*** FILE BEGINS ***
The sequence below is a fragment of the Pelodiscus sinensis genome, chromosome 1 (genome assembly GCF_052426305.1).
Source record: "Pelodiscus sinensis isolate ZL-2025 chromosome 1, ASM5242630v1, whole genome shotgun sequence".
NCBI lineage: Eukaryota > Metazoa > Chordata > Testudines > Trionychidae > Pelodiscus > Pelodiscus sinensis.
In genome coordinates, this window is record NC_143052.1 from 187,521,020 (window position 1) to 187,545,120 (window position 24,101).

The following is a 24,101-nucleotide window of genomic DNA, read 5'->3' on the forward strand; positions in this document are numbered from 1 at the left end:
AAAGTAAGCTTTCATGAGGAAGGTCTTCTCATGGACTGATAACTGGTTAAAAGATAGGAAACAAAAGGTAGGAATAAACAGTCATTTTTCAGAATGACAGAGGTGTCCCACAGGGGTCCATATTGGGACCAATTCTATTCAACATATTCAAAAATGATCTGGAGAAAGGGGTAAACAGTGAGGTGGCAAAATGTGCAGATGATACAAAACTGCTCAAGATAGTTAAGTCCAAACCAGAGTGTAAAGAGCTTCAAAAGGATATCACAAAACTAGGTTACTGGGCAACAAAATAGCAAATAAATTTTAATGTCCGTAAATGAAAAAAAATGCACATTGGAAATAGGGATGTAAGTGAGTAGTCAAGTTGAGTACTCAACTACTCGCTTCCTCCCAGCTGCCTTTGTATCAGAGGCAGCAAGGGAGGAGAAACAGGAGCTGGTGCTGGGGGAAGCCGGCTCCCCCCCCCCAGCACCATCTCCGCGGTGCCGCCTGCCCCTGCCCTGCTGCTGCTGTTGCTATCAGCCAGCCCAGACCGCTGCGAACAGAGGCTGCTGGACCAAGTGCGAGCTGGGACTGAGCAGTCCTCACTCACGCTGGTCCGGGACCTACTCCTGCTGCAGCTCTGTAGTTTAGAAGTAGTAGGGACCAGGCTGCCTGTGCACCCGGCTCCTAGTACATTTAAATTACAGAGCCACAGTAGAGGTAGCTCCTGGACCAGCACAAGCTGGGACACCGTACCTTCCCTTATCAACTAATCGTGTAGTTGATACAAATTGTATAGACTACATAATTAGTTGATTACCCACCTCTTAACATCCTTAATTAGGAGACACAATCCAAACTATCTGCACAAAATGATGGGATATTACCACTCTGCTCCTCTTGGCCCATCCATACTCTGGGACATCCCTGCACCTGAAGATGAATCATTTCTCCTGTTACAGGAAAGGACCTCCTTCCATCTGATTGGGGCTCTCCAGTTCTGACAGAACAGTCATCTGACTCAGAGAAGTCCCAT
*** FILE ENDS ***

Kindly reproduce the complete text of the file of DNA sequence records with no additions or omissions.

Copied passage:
The sequence below is a fragment of the Pelodiscus sinensis genome, chromosome 1 (genome assembly GCF_052426305.1).
Source record: "Pelodiscus sinensis isolate ZL-2025 chromosome 1, ASM5242630v1, whole genome shotgun sequence".
NCBI lineage: Eukaryota > Metazoa > Chordata > Testudines > Trionychidae > Pelodiscus > Pelodiscus sinensis.
In genome coordinates, this window is record NC_143052.1 from 187,521,020 (window position 1) to 187,545,120 (window position 24,101).

The following is a 24,101-nucleotide window of genomic DNA, read 5'->3' on the forward strand; positions in this document are numbered from 1 at the left end:
AAAGTAAGCTTTCATGAGGAAGGTCTTCTCATGGACTGATAACTGGTTAAAAGATAGGAAACAAAAGGTAGGAATAAACAGTCATTTTTCAGAATGACAGAGGTGTCCCACAGGGGTCCATATTGGGACCAATTCTATTCAACATATTCAAAAATGATCTGGAGAAAGGGGTAAACAGTGAGGTGGCAAAATGTGCAGATGATACAAAACTGCTCAAGATAGTTAAGTCCAAACCAGAGTGTAAAGAGCTTCAAAAGGATATCACAAAACTAGGTTACTGGGCAACAAAATAGCAAATAAATTTTAATGTCCGTAAATGAAAAAAAATGCACATTGGAAATAGGGATGTAAGTGAGTAGTCAAGTTGAGTACTCAACTACTCGCTTCCTCCCAGCTGCCTTTGTATCAGAGGCAGCAAGGGAGGAGAAACAGGAGCTGGTGCTGGGGGAAGCCGGCTCCCCCCCCCCAGCACCATCTCCGCGGTGCCGCCTGCCCCTGCCCTGCTGCTGCTGTTGCTATCAGCCAGCCCAGACCGCTGCGAACAGAGGCTGCTGGACCAAGTGCGAGCTGGGACTGAGCAGTCCTCACTCACGCTGGTCCGGGACCTACTCCTGCTGCAGCTCTGTAGTTTAGAAGTAGTAGGGACCAGGCTGCCTGTGCACCCGGCTCCTAGTACATTTAAATTACAGAGCCACAGTAGAGGTAGCTCCTGGACCAGCACAAGCTGGGACACCGTACCTTCCCTTATCAACTAATCGTGTAGTTGATACAAATTGTATAGACTACATAATTAGTTGATTACCCACCTCTTAACATCCTTAATTAGGAGACACAATCCAAACTATCTGCACAAAATGATGGGATATTACCACTCTGCTCCTCTTGGCCCATCCATACTCTGGGACATCCCTGCACCTGAAGATGAATCATTTCTCCTGTTACAGGAAAGGACCTCCTTCCATCTGATTGGGGCTCTCCAGTTCTGACAGAACAGTCATCTGACTCAGAGAAGTCCCAT